Kanji Clinic #69, The Japan Times April 14, 2005
"Japanese girls devise their own written language"

Several months ago my female high school students introduced me to a remarkable secret code called gyaru moji (“girls’ characters”). “Go ahead, Sensei, try and figure out what this says,” they playfully challenged me, so I dutifully took a look at the text message on one of their cell phones: こωL=ちレ£。レ十“w(キ?

At first glance, the message appeared to be a meaningless jumble of input errors, but with a bit of help from my giggling charges I was able to decode it: こんにちは。げんき?(Konnichiwa. Genki? “Hello. Are you feeling OK?”) This is how I, a 50-year-old foreign obasan (“auntie”), became hooked on the teeny-bopper phenomenon of gyaru moji.

Also known as heta moji, (“unskillful characters”), gyaru moji were created several years ago by young women who felt the need to keep the contents of their text messages secret from their parents, male classmates, and teachers, as well as nosy passengers on crowded trains. Sending a message to a female pal in gyaru moji is considered a gift of love, since typing it can take twice as long as inputting the same sentiment in standard Japanese.

Gyaru moji are a mixture of hiragana, katakana, and kanji; mathematical symbols; letters in the English, Greek, and Russian alphabets; numbers, including Roman numerals; and a wide variety of other symbols, all of which can be generated with Japanese word-processing software on personal computers and cell phones.

Here’s how it works: In the case of hiragana and katakana characters comprised of left and right components, a look-alike substitution is made for each component. A wide variety of possible substitutions allows numerous permutations of these characters; for example, hiragana け can appear as レナ, L†, 1+, Ιナ, or|ナ; hiragana た as 十二, ナ=, +=, or ナこ; and katakana ハ as 八, ノ1, or ノ|.

Symbols used as substitutes for one-stroke hiragana include Greek letters and math symbols, such as τ forて, ω for ん, § for す, ∪ for し, and ζ for そ. A look-alike kanji may be called upon as a stand-in for katakana: 世 for せ, 回 for ロ, 才 for オ, and 干 for チ. Finally, Romanized versions of kana may be transcribed into similar-looking Russian letters, as in Яё for “re,” йё for “ne,” and мб for “mo.”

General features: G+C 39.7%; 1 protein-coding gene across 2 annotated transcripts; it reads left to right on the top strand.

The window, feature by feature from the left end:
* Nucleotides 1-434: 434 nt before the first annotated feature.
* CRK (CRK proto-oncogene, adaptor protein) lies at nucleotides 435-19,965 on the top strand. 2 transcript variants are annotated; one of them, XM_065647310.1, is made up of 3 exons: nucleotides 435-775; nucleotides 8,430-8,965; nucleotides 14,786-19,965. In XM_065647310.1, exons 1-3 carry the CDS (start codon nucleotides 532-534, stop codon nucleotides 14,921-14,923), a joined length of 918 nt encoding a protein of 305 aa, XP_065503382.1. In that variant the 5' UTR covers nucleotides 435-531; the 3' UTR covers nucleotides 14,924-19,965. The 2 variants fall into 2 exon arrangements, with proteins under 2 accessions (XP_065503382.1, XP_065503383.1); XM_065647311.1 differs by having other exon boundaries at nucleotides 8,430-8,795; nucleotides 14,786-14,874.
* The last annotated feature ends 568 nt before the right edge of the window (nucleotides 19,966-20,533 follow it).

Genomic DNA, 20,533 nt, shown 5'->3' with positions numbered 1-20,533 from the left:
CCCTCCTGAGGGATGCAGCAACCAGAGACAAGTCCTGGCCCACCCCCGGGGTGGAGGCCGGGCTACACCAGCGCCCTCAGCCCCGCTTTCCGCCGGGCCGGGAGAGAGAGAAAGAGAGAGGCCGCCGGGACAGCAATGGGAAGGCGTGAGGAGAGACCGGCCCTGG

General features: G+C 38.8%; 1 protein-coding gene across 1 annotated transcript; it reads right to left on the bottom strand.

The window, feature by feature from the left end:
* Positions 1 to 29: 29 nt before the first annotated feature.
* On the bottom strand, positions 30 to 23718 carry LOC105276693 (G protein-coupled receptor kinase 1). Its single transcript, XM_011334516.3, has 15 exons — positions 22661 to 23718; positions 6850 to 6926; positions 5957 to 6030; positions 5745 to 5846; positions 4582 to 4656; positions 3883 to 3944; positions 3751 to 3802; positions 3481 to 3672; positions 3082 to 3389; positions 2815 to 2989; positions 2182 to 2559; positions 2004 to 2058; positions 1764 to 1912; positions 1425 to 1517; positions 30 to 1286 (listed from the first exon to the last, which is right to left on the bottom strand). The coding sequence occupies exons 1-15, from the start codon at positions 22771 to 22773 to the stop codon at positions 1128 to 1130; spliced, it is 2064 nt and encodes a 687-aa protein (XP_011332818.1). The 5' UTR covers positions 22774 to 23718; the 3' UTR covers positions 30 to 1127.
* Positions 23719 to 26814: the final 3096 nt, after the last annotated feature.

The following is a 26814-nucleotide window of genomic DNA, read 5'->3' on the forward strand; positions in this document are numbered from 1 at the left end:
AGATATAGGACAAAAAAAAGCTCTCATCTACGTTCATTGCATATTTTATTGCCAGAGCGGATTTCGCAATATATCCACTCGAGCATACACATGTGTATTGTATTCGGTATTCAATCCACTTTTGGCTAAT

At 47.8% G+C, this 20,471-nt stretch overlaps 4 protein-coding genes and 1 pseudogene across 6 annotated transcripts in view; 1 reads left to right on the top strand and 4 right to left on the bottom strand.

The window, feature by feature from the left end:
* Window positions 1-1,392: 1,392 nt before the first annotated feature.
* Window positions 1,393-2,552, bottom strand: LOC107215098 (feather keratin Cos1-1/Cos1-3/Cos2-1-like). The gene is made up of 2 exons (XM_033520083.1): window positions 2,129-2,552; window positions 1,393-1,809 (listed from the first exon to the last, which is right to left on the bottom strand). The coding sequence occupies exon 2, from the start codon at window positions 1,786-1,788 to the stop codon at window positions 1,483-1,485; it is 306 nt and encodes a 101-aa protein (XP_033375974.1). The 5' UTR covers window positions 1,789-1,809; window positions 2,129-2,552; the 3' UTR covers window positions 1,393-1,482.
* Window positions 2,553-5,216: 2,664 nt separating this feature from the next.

Enthusiasts of component analysis as a kanji learning tool may be interested to know that one of the ways gyaru moji devotees toy with written Japanese is by typing the left-right components of individual kanji separately, especially when the component is itself a kanji. Thus 学校 (gakkou, “school”) appears as 学木交; 相談 (soudan, “advice”) as 木目言炎; 性格(seikaku, “personality”) as 小生木各; and 趣味 (shumi, “hobby”) as走耳又口未.

Non-kanji symbols can also be substituted for kanji components, a practice that may offend kanji purists. These stand-ins include katakana (e.g., キ旨 [指, yubi,“finger”], シ木木しい [淋しい, sabishii, “lonely”], ナ月る [有る, aru, “have”]) as well as other symbols (e.g., タ〇前 [名前, namae, “name”], 生〒走 [生徒, seito, “pupil”], →糸者 [一緒, issho, “together”], and 一∴※斗王里 [一品料理, ippinryouri, one-dish meal]).

For a bit of fun, why not send a brief gyaru moji e-mail message to a friend, regardless of your (or their) gender? To make your Japanese word-processing software produce the more obscure symbols, type in きごう (kigou, “symbols”) and then use the selection function. Use your imagination to invent your own unique renderings, as the girl pros do, or stick to the tried-and-true found in Gyaru moji, heta moji, koushiki BOOK (ISBN4-408-21038-2). ナ二й0∪ω〒“йё! (たのしんでね, Tanoshinde ne, ”Have fun!”). Here’s a quiz to help you get your feet wet. Below the quiz you will find additional  gyaru moji messages to cut and paste onto e-mail messages.

Translate the following common Japanese phrases written in gyaru moji into standard written Japanese. Answers are below.

1. 才 (よ Э ぅ
2. 1£∪”めま:/〒
3. ナ二” レゝ 女子(キ
4. レ)まイ可日寺ナょй0?
5. まナ二θ月θйё
6. →糸者L=〒〒⊇う

1.おはよう(Ohayou, “Good morning”)
2.はじめまして(Hajimemashite, “How do you do?)
3.だい好き(Daisuki, “I love you/it”)
4.いま何時なの?(Ima nanji na no?, “What time is it now?”)
5.また明日ね(Mata ashita ne, “See you tomorrow”)
6.一緒に行こう(Issho ni ikou, “Let’s go together”) 

Here are some additional phrases to cut and paste onto your e-mail messages:


Good evening.

I’m sorry.

ごめんね。 Gomen ne

じゃあね。 Jyaa ne
See you later.

無理しないでね。Muri shinaide ne
Take it easy.

おこっている? Okotte iru?
Are you angry?

Don’t give up.

I hate (you, it).

内糸者ナ二” Э

。 Naisho da yo
It's a secret..

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